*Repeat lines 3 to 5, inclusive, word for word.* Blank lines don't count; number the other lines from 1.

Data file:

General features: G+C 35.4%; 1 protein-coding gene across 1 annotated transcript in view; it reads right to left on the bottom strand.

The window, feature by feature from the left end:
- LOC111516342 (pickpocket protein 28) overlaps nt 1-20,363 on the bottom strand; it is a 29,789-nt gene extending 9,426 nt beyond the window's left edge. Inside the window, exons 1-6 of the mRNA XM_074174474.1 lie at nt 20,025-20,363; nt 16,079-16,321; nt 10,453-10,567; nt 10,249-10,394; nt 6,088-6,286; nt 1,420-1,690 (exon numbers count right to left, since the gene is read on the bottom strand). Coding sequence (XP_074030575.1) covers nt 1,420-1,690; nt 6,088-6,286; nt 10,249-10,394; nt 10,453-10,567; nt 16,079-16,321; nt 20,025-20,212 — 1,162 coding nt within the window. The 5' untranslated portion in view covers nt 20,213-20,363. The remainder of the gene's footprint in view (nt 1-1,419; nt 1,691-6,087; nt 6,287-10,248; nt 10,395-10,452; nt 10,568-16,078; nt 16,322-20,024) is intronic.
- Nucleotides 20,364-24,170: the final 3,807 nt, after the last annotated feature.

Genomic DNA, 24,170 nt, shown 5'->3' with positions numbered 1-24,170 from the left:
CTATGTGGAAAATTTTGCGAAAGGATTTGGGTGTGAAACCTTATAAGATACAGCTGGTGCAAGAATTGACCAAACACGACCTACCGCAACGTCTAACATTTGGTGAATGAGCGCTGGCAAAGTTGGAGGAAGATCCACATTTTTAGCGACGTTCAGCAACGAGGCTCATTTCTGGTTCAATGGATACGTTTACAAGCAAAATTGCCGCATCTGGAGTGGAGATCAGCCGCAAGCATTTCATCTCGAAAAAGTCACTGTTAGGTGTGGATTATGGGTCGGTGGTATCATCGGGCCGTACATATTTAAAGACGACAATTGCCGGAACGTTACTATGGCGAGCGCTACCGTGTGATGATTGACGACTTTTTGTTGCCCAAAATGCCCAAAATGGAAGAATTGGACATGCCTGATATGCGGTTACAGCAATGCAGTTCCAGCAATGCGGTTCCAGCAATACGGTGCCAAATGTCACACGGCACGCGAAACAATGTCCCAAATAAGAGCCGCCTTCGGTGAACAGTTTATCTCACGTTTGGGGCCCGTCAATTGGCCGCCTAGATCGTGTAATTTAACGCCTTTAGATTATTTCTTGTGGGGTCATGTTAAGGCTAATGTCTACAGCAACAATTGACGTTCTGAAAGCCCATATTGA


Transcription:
- LOC111516342 (pickpocket protein 28) overlaps nt 1-20,363 on the bottom strand; it is a 29,789-nt gene extending 9,426 nt beyond the window's left edge. Inside the window, exons 1-6 of the mRNA XM_074174474.1 lie at nt 20,025-20,363; nt 16,079-16,321; nt 10,453-10,567; nt 10,249-10,394; nt 6,088-6,286; nt 1,420-1,690 (exon numbers count right to left, since the gene is read on the bottom strand). Coding sequence (XP_074030575.1) covers nt 1,420-1,690; nt 6,088-6,286; nt 10,249-10,394; nt 10,453-10,567; nt 16,079-16,321; nt 20,025-20,212 — 1,162 coding nt within the window. The 5' untranslated portion in view covers nt 20,213-20,363. The remainder of the gene's footprint in view (nt 1-1,419; nt 1,691-6,087; nt 6,287-10,248; nt 10,395-10,452; nt 10,568-16,078; nt 16,322-20,024) is intronic.
- Nucleotides 20,364-24,170: the final 3,807 nt, after the last annotated feature.

Genomic DNA, 24,170 nt, shown 5'->3' with positions numbered 1-24,170 from the left: